Ethereum 101 - Part 2 - Understanding Nodes
ETH101 - Understanding Nodes
When we use the word node within this technical documentation, we're referring to an Ethereum client.
An Ethereum client is a software application that implements the Ethereum specification and communicates over the peer-to-peer network with other Ethereum clients. Different Ethereum clients interoperate if they comply with the reference specification and the standardized communications protocols. While these different clients are implemented by different teams and in different programming languages, they all "speak" the same protocol and follow the same rules. As such, they can all be used to operate and interact with the same Ethereum network.
Author: Andreas M. Antonopoulos, "Mastering Ethereum" Section 03 - Clients.
Geth and Parity are arguably the two most common Ethereum clients. For this reason, we'll walk through how to run these clients in more detail through this documentation.
|Trinity||Python||Ethereum Foundation / Piper Merriam|
|Quorum||Go (a fork for go-ethereum)||JPMorgan Chase|
Source (has been modified from original source) * http://ethdocs.org/en/latest/ethereum-clients/choosing-a-client.html#why-are-there-multiple-ethereum-clients * https://github.com/ConsenSys/ethereum-developer-tools-list#ethereum-clients
The client diversity we enjoy as Ethereum network participants is indicative of a healthy ecosystem. There exists a myriad of different clients, many independently developed each with their own feature set, yet they remain interoperable with other Ethereum client implementations. Interoperability within the network is important, and it further boosts the adoption of software such as "remote clients" and "wallets" that improve the general user's experience.
Running a full node / light node / test node
A few new terms here for you to digest. Let's walk through them at a high level:
You're running a full implementation of the Ethereum network on your machine. This is as robust as it gets. It requires a not insignificant commitment of time and effort, as well as related hardware and bandwidth incurred costs, to support the synchronization and maintenance of a full node.
A full node is not required to develop on Ethereum.
A full node will require 80+ GB of disk storage space to store Ethereum's chaindata. Chaindata is the ever expanding chain from the genesis block to the latest best block.
Generally accepted criteria of a full Ethereum node: * full synchronization of the blockchain, from the genesis block to the latest best block with the highest amount of accumulated work * full replay and validation of all transactions, contract deployments, and contract executions, per block, starting at the genesis to the latest best block * has recomputed the state of each consecutive block, from the genesis to latest best block * has all historical blocks on disk, from the genesis to latest best block * maintains the most recent states, while pruning ancient states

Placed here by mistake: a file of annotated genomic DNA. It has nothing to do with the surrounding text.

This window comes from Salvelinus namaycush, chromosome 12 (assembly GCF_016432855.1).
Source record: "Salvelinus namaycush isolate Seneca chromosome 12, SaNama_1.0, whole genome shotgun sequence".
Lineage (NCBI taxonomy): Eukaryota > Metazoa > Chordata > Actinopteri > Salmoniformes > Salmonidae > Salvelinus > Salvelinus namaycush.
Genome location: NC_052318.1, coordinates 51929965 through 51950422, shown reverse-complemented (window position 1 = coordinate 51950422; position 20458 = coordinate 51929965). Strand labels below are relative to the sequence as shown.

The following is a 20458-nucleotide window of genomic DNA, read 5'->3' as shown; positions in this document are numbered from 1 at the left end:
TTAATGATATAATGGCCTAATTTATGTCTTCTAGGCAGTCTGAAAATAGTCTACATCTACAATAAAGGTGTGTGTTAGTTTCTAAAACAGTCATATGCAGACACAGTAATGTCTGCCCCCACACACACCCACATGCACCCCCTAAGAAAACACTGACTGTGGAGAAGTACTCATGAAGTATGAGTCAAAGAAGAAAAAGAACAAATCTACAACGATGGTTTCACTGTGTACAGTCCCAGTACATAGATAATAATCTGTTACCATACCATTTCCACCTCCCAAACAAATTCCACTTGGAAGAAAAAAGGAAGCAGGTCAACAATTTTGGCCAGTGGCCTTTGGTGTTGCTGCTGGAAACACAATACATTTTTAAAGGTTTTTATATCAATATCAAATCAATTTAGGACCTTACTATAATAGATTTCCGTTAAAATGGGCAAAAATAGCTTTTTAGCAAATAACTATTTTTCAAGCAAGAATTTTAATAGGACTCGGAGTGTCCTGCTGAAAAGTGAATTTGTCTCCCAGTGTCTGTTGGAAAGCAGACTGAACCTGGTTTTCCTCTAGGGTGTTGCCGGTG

The full node theme here is self-evident: all block data from the genesis block to the latest best block with the highest amount of accumulated work is stored on the full node's disk. State data is allowed to be pruned because when a node holds the record of all historical blocks, it can subsequently recompute any historical state.
The Geth and Parity clients both support quicker synchronization modes, "fast sync" and "warp sync" respectively. The way each client actually syncs is a bit more nuanced.
When a Geth node full syncs, it starts at the genesis block and works through each consecutive transaction, on a per block basis, until it reaches the latest best block. This is a time consuming process.
When a Geth node fast syncs, instead of working through each consecutive transaction, the client downloads the transaction receipts in parallel to all the blocks, then pulls the entire most recent state database, and then switches to full sync mode as described above.
When a Parity node no-warp, archive syncs, it starts at the genesis block and works through each consecutive transaction, on a per block basis, until it reaches the latest best block. Along the way, it computes and saves all state data for each block. This is a time consuming and storage intensive process.
When a Parity node no-warp, fast syncs, it starts at the genesis block and works through each consecutive transaction, on a per block basis, until it reaches the latest block. Along the way, it prunes ancient states, maintaining the most recent states on disk. This is a time consuming process.
When a Parity node warp, fast syncs, it skips almost all of the block processing, instead injecting appropriate data directly into the database. Warp synchronization fetches a recent snapshot from the network, restores it, and then continues syncing to the incoming newly validated blocks.
You're running a truncated implementation of the Ethereum network. A light node validates block headers and only other things that need to be verified.
Additional reading: * Ethereum light client protocol specification: https://github.com/ethereum/wiki/wiki/Light-client-protocol
- Kauri original title: Ethereum 101 - Part 2 - Understanding Nodes
- Kauri original link: https://kauri.io/ethereum-101-part-2-understanding-nodes/48d5098292fd4f11b251d1b1814f0bba/a
- Kauri original author: Wil Barnes (@wil)
- Kauri original Publication date: 2019-02-13
- Kauri original tags: ethereum, geth, nodes, primer, parity, client, light-client
- Kauri original hash: QmNuAE2iSCVNvNB2Utj9MEGStVVoqf9Schj7fqQ6HLHp8W
- Kauri original checkpoint: QmSRv329t5c2hpHHf1Yz4XZomqgeBc8LVh9KNJC9z4PVDS